Fed MBS Program Update: $34 Billion Left to Spend With Four Weeks to Go
The Federal Reserve today reported on their weekly purchases of agency mortgage-backed securities (MBS).
In the week ending March 3, 2010, the Federal Reserve purchased a net total of $10.00 billion agency MBS. This represents a $1 billion decline from the previous reporting period and breaks a three week streak of $11 billion net total purchases.
The goal of the Federal Reserve's agency MBS program is to provide support to mortgage and housing markets and to foster improved conditions in financial markets more generally. Only fixed-rate agency MBS securities guaranteed by Fannie Mae, Freddie Mac and Ginnie Mae are eligible assets for the program. The program includes, but is not limited to, 30-year, 20-year and 15-year securities of these issuers. (NY Fed MBS FAQs)
Since the inception of the program in January 2009, the Fed has spent $1.22 trillion in the agency MBS market, or 97.3 percent of the allocated $1.25 trillion, which is scheduled to run out at the end of this month. With four weeks left in the program there is now only $34.08 billion in funds remaining.
Of the net $10.00 billion purchases made in the week ending March 3, 2010:
- $100 million was used to buy 30 year 4.0 MBS coupons. 1 percent of total weekly purchases
- $6.60 billion was used to buy 30 year 4.5 MBS coupons. 66 percent of total weekly purchases
- $2.30 billion was used to buy 30 year 5.0 MBS coupons. 23 percent of total weekly purchases
- $1.00 billion was used to buy 15 year 4.5 MBS coupons. 10 percent of total weekly purchases
63 percent of the mortgage-backs purchased were Fannie Mae MBS, 36 percent were Freddie Mac coupons, and 10 percent were Ginnie Mae. 90 percent of purchases were 30 year MBS coupons.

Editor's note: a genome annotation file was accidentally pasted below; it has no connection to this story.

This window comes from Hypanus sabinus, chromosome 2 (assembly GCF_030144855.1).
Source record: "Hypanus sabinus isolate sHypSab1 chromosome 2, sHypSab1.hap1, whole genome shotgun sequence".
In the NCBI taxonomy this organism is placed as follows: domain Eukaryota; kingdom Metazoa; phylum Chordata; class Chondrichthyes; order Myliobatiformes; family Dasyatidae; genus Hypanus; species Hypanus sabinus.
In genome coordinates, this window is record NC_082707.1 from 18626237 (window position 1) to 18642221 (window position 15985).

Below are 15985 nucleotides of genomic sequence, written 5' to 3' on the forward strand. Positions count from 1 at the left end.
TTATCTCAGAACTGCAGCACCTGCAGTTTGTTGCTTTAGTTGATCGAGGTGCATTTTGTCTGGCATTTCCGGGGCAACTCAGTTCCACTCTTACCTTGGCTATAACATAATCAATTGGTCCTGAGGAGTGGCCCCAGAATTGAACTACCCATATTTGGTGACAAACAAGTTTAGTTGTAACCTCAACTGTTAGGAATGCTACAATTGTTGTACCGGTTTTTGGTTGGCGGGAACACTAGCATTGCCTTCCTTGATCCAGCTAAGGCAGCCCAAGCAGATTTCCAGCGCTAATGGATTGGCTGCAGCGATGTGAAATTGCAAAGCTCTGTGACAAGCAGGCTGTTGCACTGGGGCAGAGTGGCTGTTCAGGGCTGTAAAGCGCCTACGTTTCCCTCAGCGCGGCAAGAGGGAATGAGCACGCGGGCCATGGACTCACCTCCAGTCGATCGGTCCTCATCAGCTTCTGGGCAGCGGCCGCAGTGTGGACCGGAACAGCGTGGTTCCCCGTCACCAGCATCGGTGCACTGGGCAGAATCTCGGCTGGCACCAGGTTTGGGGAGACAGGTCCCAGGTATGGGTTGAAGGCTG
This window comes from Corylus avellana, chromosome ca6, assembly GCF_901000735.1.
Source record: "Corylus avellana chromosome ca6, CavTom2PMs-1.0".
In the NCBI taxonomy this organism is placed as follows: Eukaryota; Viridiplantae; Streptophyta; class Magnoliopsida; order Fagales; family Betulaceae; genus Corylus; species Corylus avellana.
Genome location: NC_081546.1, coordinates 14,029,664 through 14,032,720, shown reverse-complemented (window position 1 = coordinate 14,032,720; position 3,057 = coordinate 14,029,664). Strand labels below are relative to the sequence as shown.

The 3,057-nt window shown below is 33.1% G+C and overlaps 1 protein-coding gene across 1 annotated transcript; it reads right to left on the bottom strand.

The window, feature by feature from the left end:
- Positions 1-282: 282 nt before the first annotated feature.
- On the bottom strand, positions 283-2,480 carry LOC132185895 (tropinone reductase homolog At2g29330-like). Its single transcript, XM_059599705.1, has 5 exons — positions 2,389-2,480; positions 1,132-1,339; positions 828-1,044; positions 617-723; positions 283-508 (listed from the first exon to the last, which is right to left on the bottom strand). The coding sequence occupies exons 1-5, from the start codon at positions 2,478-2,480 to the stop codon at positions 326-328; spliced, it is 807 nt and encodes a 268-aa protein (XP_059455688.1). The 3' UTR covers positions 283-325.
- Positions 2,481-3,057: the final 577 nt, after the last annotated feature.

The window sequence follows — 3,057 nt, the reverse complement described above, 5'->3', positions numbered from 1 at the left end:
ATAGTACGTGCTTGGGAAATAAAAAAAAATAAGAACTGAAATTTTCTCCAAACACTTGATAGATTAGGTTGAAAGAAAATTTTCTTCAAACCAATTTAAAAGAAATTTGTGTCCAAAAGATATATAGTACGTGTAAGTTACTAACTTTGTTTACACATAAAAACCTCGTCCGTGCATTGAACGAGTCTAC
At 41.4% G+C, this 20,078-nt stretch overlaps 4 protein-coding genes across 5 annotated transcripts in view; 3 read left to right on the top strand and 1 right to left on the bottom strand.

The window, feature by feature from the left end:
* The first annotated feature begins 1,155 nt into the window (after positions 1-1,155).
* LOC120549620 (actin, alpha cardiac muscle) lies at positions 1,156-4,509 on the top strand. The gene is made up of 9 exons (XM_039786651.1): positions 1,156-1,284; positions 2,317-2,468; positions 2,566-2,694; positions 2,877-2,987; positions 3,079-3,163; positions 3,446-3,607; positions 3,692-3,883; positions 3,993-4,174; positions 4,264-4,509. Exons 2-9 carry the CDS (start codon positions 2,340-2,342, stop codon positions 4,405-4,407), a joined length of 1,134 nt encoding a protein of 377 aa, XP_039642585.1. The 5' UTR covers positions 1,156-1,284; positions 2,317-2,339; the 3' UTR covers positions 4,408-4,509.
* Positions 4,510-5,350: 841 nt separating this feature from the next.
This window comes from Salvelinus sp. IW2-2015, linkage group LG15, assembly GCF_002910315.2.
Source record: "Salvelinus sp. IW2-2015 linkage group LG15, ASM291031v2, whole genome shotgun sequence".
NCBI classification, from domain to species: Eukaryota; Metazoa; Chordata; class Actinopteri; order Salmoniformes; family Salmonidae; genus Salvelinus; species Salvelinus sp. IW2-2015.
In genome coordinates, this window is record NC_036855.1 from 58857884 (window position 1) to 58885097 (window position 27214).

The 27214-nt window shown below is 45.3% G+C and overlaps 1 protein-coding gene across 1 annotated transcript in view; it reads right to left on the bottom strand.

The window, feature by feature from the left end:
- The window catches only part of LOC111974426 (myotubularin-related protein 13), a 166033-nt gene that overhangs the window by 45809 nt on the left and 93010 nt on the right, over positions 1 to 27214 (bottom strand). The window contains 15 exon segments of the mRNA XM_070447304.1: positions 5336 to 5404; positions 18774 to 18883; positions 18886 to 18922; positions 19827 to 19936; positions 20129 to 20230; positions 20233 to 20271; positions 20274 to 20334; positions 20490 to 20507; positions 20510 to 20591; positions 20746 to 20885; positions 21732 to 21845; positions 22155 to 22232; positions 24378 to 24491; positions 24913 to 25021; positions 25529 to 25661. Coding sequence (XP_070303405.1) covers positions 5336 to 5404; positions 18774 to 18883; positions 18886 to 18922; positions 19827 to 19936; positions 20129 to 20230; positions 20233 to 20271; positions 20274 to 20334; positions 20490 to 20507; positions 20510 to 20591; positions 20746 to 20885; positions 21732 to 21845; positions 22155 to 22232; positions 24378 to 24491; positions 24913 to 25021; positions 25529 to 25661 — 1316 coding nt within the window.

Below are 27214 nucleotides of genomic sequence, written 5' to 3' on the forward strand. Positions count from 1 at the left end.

The Fed's daily purchase average during the trading week was $2.0 billion per day. This is $200 million less than the previous reporting period daily average of $2.2 billion. If the Fed were to evenly disperse the remaining $34.08 billion over the next 4 weeks, they would average $1.70 billion purchases per day or $8.52 billion per week.
Below is a chart illustrating the evolution of the Federal Reserve's Agency MBS Purchase Program. Notice over the past few months the Fed has reduced their purchases and used remaining funds to offset new loan production supply, 4.50 (RED) and 5.00 (GREEN) MBS coupons specifically, which has helped keep mortgage rates low relative to benchmark Treasury yields.
So far the gradual reduction in the Fed's weekly purchases has been counterbalanced by the slowdown in new loan production. If remaining funds are spread out equally over the next 4 weeks, soon there will not be enough $$$ to offset average new loan production supply from originators (currently running under $2 billion per day). While we do not expect the Fed to exit the program in this manner, we still anticipate that yield spreads will begin to widen against benchmark Treasuries in the next few weeks. This means mortgage rates should start rising compared to Treasuries in the next month.
Currently, the secondary market current coupon (essentially the MBS yield lenders use to derive par mortgage rates after servicing and guarantee fees) is 4.268%. The 10 year Treasury note yield is 3.609%.
Yield Spread Calculation: 4.268% – 3.609% = 66.2 basis points.
When the Federal Reserve does exit the agency MBS market, we estimate the secondary market current coupon yield spread will widen out as high as 100 basis points over 10 year Treasury yields. This would put the MBS yield lenders use to derive par mortgage rates at 4.609%.
If the 10 year Treasury note touches 4.00% and the current coupon yield spread widens to 100 basis points, the MBS yield lenders would use to derive the par mortgage rate would be 5.00%. This is the base yield used to set mortgage rates. If 10 year Treasury yields do touch 4.00% in the months ahead, we expect the average par 30 year fixed mortgage rate to approach 5.50%. We do not expect 10s to break 4.00% in the first half of 2010.
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